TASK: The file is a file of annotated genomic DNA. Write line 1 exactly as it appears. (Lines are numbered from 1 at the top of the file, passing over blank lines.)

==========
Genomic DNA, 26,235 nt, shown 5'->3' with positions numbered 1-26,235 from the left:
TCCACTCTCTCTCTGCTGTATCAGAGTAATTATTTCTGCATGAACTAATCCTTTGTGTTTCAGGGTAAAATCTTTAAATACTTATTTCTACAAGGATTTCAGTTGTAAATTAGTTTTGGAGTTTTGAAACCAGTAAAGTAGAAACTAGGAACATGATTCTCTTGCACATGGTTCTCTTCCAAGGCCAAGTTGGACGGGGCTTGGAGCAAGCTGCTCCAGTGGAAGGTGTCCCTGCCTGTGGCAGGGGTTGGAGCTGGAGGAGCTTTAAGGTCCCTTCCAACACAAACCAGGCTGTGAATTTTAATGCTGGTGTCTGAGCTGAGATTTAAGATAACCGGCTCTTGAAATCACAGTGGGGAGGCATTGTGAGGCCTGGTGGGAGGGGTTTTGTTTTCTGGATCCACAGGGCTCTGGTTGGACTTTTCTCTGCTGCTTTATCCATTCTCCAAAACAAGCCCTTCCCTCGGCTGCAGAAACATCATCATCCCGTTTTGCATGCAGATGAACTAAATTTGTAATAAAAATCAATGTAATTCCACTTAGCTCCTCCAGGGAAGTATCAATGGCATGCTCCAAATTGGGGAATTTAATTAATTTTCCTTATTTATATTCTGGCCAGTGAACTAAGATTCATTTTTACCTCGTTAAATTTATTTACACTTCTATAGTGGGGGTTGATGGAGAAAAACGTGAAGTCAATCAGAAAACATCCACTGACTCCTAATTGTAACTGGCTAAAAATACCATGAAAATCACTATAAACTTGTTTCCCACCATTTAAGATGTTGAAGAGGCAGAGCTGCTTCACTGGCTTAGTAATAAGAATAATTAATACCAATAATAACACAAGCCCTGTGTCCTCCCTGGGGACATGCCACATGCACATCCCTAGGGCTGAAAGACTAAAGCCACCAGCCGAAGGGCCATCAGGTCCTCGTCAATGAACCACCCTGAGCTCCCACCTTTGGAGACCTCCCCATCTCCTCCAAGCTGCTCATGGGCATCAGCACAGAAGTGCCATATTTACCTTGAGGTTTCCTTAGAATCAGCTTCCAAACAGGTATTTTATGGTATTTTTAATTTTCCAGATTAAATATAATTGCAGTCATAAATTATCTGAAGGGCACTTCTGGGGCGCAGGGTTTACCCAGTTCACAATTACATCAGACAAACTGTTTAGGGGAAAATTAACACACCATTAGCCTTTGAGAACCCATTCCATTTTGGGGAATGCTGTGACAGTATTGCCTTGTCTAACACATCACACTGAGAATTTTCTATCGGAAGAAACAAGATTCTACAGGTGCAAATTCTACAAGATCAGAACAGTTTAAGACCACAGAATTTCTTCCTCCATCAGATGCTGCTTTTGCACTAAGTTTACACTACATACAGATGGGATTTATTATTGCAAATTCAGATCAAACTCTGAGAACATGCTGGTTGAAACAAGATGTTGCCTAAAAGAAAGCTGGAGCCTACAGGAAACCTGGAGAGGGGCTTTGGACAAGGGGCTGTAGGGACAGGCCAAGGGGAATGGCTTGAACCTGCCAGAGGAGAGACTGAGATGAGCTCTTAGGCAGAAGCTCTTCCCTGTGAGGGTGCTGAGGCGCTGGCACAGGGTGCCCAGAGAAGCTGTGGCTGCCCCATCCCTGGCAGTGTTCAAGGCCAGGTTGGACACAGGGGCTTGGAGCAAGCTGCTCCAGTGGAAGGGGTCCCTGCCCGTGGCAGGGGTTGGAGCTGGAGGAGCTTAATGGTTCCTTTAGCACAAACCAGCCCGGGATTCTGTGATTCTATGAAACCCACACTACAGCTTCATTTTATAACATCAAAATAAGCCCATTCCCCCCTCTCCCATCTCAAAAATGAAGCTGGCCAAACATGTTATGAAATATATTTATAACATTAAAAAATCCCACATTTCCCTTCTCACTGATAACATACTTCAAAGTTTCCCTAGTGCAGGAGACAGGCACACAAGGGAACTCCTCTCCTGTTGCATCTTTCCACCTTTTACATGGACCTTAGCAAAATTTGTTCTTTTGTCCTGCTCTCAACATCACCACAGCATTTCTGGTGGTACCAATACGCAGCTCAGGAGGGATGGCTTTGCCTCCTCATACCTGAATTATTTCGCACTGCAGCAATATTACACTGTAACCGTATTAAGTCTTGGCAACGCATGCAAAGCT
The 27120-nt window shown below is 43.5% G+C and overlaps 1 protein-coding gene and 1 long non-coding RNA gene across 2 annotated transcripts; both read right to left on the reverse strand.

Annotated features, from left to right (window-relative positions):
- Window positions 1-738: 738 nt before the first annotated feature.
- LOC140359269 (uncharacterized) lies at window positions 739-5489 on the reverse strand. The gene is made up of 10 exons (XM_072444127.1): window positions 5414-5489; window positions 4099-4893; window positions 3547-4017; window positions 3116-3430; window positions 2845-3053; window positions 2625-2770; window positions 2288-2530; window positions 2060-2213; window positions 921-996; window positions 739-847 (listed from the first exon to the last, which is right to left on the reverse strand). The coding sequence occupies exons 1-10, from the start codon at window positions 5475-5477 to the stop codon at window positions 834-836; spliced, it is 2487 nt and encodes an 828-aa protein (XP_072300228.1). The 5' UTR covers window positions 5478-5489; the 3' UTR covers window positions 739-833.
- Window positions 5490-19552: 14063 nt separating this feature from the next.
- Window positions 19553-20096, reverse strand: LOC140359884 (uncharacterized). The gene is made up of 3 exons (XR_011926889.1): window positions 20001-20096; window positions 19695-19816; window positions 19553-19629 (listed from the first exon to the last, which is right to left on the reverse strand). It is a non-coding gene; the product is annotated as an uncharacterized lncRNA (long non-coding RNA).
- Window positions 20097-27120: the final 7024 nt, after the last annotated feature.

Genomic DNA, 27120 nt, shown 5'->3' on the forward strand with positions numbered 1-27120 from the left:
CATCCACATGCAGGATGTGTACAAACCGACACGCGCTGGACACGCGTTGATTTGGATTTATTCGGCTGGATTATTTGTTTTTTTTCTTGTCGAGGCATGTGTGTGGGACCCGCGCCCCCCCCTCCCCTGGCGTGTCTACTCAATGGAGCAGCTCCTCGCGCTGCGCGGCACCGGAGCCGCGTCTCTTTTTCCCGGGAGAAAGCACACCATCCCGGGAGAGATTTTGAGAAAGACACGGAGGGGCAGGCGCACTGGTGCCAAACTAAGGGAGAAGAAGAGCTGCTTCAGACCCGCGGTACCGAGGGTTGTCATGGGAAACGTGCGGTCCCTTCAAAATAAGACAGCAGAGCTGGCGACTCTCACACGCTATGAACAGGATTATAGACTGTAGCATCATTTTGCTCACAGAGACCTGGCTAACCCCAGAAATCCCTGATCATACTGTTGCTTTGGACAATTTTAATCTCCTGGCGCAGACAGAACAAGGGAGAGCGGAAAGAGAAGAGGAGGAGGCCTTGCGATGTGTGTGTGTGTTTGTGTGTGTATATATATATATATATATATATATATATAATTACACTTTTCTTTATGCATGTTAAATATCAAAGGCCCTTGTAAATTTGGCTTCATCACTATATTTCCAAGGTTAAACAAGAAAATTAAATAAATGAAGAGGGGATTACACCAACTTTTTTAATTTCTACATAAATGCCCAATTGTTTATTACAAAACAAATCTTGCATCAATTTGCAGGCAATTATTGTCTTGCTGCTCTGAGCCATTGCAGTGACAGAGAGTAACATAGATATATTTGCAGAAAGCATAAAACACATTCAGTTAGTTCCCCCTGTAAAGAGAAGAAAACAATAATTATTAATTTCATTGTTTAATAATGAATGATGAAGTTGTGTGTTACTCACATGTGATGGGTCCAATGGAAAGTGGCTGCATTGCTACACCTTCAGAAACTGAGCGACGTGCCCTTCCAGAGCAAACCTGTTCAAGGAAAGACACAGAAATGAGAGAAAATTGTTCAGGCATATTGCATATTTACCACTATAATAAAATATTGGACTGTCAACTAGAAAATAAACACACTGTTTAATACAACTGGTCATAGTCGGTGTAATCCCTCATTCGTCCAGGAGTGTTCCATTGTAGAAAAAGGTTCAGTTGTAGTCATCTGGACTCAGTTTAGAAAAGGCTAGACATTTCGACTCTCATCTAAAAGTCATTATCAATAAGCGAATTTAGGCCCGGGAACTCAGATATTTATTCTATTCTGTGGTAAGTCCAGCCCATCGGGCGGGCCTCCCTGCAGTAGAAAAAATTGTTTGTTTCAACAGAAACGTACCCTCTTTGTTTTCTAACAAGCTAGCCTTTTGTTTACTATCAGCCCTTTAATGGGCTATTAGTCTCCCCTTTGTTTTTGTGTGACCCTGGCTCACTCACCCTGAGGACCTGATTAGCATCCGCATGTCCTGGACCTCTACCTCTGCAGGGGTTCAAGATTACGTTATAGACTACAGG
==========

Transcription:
Genomic DNA, 26,235 nt, shown 5'->3' with positions numbered 1-26,235 from the left: